For digital change management to be successful, a top-down approach alone won't be enough, even with specialist positions in many organisations such as a Chief Digital Officer. Simply telling people what to do will undoubtedly prove unpopular with your people, and could even create resistance among more head strong team members. Therefore, it is necessary to lead digital change from the bottom-up as well. This means consulting people at all levels of your organisational hierarchy, listening to their ideas, questions, and concerns.
It is important to do this as early as possible, so that you are sure that you're doing your best to bring them along from the very beginning of the journey. Giving your teams some agency in how they embrace the change will not only make them feel valued and listened to, but will also mean that you have a better chance of the new working practices being followed, technologies being adopted, and change bedding into the day-to-day operations of your organisation.
2. Communicate the need for change openly
One of the reasons that most change management programmes fail is that people don't understand the need for change, which creates uncertainty (and even fear) when significant changes arrive. As a leader, it is important that you get out ahead of this, and communicate the need for the change as openly and earnestly as possible - to people in all levels of your organisation. If your teams are clear on why change is necessary, it will be far easier for them to accept and embrace it, whereas if there is doubt among them, change will likely be resisted and challenged. This is key to ensuring that your people have psychological safety in their work.
3. Start with the end in mind
When you are responsible for digital change management, it can often feel like an Everest expedition rather than a walk from A to B. To ensure that you don't lose your path along the way, and that your project doesn't deviate from the desired outcomes, it is important to start with the end in mind. This will be helpful in orienting your project and will also help you keep your sights set on what is truly important, which will help you avoid being drawn down the inevitable rabbit holes that will present themselves along the way.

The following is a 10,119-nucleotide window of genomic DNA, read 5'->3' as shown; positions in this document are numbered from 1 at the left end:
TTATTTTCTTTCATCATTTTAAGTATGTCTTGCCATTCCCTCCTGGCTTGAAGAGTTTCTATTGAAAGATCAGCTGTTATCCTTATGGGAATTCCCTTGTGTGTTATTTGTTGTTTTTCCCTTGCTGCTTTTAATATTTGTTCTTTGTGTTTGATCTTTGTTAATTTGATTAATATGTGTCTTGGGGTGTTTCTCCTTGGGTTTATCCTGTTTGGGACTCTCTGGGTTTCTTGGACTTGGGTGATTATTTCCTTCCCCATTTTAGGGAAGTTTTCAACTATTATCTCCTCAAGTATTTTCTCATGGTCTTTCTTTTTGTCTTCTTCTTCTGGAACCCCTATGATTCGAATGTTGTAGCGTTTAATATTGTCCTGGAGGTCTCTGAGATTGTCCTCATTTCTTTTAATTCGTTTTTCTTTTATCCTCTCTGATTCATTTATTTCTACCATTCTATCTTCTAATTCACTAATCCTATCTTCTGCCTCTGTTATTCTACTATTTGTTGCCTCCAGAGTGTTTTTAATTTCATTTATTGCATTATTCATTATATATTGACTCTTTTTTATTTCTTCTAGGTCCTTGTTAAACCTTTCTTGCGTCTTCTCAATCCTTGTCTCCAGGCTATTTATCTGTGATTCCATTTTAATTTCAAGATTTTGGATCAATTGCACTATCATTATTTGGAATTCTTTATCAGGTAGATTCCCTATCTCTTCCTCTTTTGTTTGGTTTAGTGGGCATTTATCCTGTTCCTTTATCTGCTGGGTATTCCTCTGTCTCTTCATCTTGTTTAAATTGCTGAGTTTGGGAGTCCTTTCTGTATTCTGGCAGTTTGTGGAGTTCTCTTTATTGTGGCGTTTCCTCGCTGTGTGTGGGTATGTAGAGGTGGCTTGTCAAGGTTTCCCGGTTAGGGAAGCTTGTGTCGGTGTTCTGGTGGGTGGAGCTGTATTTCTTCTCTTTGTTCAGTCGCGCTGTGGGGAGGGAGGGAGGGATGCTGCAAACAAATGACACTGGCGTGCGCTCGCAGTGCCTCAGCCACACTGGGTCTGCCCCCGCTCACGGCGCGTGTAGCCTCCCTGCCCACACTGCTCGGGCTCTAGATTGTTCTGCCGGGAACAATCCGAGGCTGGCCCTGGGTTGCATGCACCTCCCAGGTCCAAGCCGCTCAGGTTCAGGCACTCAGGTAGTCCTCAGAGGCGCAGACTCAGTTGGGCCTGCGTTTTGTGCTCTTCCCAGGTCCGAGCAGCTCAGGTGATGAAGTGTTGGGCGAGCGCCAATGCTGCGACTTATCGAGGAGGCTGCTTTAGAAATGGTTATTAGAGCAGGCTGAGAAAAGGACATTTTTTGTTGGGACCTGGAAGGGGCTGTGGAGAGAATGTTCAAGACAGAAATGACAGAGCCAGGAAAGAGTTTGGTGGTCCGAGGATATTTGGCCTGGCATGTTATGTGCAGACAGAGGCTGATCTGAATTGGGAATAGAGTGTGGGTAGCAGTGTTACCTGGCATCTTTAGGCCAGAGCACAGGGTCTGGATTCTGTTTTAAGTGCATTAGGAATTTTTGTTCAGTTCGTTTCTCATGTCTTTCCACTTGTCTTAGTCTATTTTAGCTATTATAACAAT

Digital change management is the application of traditional change management principles to digital projects and contexts.
4. Accept change as the only constant
Much like fashion, change is never finished. The sooner you accept this as a leader, the sooner you will sleep easier at night. If you can (within reason) make change the 'norm' rather than the 'exception' in your organisation, you will make significant steps on the road to being a more agile, effective, and future-oriented leader. Being out of your comfort zone can be daunting, however, mentally preparing yourself for continuous change is the best way to be ready when it arrives. This will help you to take a longer-term view of your digital change management - rather than being a single project, or a programme, it becomes a recurring part of your role as a leader.
5. Strategy before investment
While decisions should be taken as swiftly as possible, when it comes to digital change management, there is usually a significant financial and human resource investment associated. For this reason, before you begin leading any digital change, spend time reviewing your digital transformation strategy, doing thorough research, and scoping the project fully, before investing a penny.3 This will help avoid unnecessary sunk costs, and will preserve the energy and wellbeing of your project team, whose buy-in and momentum will be instrumental to delivering success.
Digital change management: Less fear, more control
The need for new technology and ways of working in the hybrid world is clear, yet many leaders grapple with managing these changes, when they really shouldn't.
By following a series of simple steps, and putting them into practice deliberately, and with integrity, leaders can master digital change management and guide their organisations and their people towards bigger, more distributed, and yet more connected futures.
1 'Digital Transformation & Change Management: How to Be Ready', V. Zhovtyuk, Medium, 2018.
2 'Change Management in a Post-COVID World', L. Radford, K, Schwarz, and J. Cooper, HOK, 2020.
3 'Digital Transformation Is Not About Technology', B. Tabrizi, E. Lam, K. Girard, and V. Irvin, HBR, 2019.